Bad Cops in Vegas – Unique Situations at Las Vegas Casinos

Bad cops in las vegas

3 minutes

Last Updated: March 27, 2022

Today we cover some unusual stories about bad cops in Las Vegas and more. After reading this, you will know that not everything that happens in Vegas stays in Vegas.

An armed robbery at a casino in Las Vegas is not unique. However, last Sunday a very special situation arose at the Rio Hotel & Casino.

When the alarmed police officers arrived and arrested the suspect, they saw that the robber was one of them.

At 7 a.m. Sunday morning, the sportsbook of the Rio All-Suite Hotel & Casino in Las Vegas called the police to an armed robbery in which Caleb Rogers was arrested.

According to local broadcaster 8NewsNow, Rogers has been working for the Vegas Metro Police since 2015.

It may not be the first time that Caleb Rogers, the arrested police officer, has been involved in a robbery. The man is now also suspected of being involved in two previous robberies in the past year.

The news item of the report speaks of possible involvement in an armed robbery at the Red Rock Casino Resort on November 12.

In addition, the man is alleged to be involved in an armed robbery of a business in Las Vegas on January 6 earlier this year.

The Las Vegas Police Protective Association (LVPPA), an organization that assists officers during lawsuits, has said in response to 8NewsNow that Rogers will not be assisted by the organization. After all, the incident did not occur while Rogers was at work.

The Mic and Bomb Dropping Reporter 

The defendant's occupation makes for a rather unique situation, but a raid on the Rio is nothing new. Less than a year ago, in June 2021, the Rio Hotel & Casino was also the target of one-of-a-kind robbery.

At the latest running of the WSOP at the Rio Casino, WSOP reporter Jeremy Francom was arrested during the event.

Francom is said to have robbed several companies in the previous month with a toy bomb in a bag.

Francom's last robbery was on November 3, 2021. A day later, during his first working day for PokerGO at the WSOP, he was arrested.

The Rio was the home of the World Series of Poker for many years. This year's WSOP will be held at Bally's for the first time.

The Cop That Took a Gamble

Now, if a toy bomb in a bag wasn't enough, wait until you hear where your paid tax money ends up.

On Wednesday, the Nevada District's Department of Justice released news that an FBI special agent pleaded guilty Tuesday to misusing government funds to gamble at a Las Vegas casino.

Playing blackjack with government money

Scott F. Carpenter, a 40-year-old New York resident, now faces up to one year in prison. This case has been investigated by the Department of Justice OIG. United States Assistant Attorney Daniel R. Schiess is set to prosecute the case.

According to court documents, Carpenter was in Las Vegas, Nevada, between July 27 and July 31, 2017. He was there along with three other FBI agents for an undercover operation.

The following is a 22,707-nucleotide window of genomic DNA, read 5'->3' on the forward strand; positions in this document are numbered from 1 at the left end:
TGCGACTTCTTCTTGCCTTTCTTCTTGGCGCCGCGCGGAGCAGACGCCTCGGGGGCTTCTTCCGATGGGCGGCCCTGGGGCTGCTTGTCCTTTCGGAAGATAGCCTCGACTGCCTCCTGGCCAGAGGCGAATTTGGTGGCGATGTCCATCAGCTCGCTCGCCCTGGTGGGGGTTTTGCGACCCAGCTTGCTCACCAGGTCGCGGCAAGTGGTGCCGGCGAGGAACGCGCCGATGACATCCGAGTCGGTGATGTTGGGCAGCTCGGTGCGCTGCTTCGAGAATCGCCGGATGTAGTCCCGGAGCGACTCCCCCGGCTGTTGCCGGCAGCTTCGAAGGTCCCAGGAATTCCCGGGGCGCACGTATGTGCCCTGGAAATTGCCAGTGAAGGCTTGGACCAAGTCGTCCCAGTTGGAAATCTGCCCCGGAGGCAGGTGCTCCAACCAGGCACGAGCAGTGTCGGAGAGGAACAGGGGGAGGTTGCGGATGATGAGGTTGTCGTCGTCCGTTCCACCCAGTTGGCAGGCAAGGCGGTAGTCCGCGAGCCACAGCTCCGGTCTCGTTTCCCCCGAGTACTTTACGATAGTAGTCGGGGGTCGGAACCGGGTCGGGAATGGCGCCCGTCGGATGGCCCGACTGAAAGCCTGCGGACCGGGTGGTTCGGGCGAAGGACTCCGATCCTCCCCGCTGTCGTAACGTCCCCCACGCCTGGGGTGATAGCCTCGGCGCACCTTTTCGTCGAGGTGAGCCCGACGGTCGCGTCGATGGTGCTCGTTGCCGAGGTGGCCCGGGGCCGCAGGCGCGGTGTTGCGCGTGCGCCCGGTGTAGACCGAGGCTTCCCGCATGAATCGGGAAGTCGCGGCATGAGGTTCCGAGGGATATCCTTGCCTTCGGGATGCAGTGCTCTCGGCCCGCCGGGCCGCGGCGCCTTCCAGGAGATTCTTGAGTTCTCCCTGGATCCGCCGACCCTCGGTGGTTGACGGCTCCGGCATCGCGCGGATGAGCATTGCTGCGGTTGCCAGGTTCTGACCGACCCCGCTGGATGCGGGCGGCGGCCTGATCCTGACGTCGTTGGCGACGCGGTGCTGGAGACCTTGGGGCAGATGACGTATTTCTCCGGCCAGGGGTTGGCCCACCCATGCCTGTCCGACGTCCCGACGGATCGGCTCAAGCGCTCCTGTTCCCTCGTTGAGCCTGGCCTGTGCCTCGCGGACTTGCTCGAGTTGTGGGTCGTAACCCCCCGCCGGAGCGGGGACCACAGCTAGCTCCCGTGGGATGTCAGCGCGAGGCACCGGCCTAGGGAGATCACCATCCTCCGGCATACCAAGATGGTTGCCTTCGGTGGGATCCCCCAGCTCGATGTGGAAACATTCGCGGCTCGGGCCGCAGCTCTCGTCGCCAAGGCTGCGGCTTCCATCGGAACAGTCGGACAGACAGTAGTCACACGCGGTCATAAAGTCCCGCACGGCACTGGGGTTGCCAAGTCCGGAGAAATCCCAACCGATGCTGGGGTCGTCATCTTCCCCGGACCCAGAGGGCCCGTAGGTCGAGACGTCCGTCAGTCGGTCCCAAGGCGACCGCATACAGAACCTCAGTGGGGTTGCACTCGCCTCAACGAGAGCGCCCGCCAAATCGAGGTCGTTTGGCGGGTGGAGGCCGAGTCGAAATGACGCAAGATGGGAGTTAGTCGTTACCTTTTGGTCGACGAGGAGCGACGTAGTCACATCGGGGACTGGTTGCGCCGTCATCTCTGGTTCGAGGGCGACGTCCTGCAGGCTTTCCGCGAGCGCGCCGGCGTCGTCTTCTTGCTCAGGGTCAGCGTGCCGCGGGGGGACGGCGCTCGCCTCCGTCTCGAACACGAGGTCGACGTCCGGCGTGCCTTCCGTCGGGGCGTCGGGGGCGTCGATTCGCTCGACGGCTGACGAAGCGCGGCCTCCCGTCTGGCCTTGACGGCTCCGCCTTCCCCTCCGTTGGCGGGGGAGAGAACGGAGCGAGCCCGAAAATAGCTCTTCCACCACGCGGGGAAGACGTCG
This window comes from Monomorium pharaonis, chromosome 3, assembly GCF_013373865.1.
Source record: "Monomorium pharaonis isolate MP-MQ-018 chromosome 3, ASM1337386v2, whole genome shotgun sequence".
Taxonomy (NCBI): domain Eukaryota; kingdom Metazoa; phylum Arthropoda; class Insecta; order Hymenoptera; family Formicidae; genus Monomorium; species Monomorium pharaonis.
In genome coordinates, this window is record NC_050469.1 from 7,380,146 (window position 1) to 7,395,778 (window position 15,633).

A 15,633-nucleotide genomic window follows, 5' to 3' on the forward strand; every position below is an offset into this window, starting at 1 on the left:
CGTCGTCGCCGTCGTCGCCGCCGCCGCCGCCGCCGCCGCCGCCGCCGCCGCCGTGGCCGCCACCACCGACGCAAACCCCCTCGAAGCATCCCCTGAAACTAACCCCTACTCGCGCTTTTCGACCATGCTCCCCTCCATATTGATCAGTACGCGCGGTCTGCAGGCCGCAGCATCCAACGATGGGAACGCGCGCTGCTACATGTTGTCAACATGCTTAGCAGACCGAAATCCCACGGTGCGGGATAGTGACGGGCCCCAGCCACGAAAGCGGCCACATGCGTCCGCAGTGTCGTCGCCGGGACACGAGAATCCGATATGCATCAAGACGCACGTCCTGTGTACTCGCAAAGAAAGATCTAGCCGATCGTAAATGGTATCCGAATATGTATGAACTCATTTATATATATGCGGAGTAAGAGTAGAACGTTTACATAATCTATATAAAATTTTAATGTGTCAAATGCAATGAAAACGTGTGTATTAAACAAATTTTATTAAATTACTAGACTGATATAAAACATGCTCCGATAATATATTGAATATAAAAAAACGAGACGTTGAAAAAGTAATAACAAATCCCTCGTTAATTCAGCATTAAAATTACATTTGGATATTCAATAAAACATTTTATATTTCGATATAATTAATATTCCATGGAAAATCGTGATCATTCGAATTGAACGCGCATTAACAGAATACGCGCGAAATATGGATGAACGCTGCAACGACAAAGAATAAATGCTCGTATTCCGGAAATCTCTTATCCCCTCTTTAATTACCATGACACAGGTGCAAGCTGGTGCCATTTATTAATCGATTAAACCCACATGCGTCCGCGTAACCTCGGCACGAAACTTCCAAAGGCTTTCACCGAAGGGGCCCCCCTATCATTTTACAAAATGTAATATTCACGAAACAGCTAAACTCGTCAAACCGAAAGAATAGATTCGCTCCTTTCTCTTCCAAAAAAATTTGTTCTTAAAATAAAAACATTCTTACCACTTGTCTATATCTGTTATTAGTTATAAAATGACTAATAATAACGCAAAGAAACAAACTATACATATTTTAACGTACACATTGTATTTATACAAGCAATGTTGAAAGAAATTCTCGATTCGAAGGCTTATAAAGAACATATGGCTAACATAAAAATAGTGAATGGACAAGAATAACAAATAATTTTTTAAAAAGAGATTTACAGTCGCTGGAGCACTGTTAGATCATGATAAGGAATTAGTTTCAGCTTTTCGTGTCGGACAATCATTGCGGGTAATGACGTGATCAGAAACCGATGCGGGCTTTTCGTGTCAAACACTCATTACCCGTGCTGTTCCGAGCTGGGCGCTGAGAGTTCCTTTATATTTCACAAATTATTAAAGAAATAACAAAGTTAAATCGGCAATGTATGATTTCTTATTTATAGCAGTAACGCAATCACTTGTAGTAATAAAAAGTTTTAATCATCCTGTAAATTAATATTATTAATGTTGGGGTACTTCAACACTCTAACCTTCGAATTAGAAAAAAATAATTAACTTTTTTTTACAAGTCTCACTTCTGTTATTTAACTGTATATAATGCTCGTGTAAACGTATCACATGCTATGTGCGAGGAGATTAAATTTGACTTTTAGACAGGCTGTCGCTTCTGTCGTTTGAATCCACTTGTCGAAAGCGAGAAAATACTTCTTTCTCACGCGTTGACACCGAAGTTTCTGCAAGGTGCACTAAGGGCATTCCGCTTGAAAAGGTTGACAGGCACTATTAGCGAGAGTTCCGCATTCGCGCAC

Before leaving Las Vegas, he decided to go to a high-limit casino room with $13,500 in government money. He then played blackjack with government money.

The FBI agent was not as furious as his compatriot Andrew Marnell from Los Angeles. In July 2020, it was revealed that he gambled hundreds of thousands of dollars in Las Vegas.

He funded that with more than $9 million in government aid that he requested due to the COVID-19 pandemic.

The Paycheck Protection Program Fraudster

Marnell applied for nearly $9 million in government aid but did so under false pretenses. His application contained multiple false and misleading statements regarding his company and his payroll expenses.

Due to the ongoing investigation, the $9 million figure could rise, the prosecutor said.

Marnell channeled much of the allocated aid into his private account, through which he made various risky investments in the stock market.

But he liked to gamble as well…

Paycheck protection fraud

With his newly acquired fortune, Marnell not only gambled on the stock market but also used some of it for personal entertainment. He spent several hundred thousand dollars for trips to Las Vegas.

Marnell used a large chunk of the casino budget at the Bellagio, according to the California prosecutor's press release. Several newspapers circulated photos of Marnell at the blackjack table.

Several government agencies joined forces to investigate the matter. The FBI and the tax authorities, among others, were involved in the investigation, according to a press release from the US Department of Justice.

Andrew Marnell seems to be being used as an example by the US government to discourage further fraud with government aid.

The 40-year-old Marnell cannot be released until the lawsuit is concluded because there is no bail. State aid and bank fraud carry a maximum jail term of 30 years in California.

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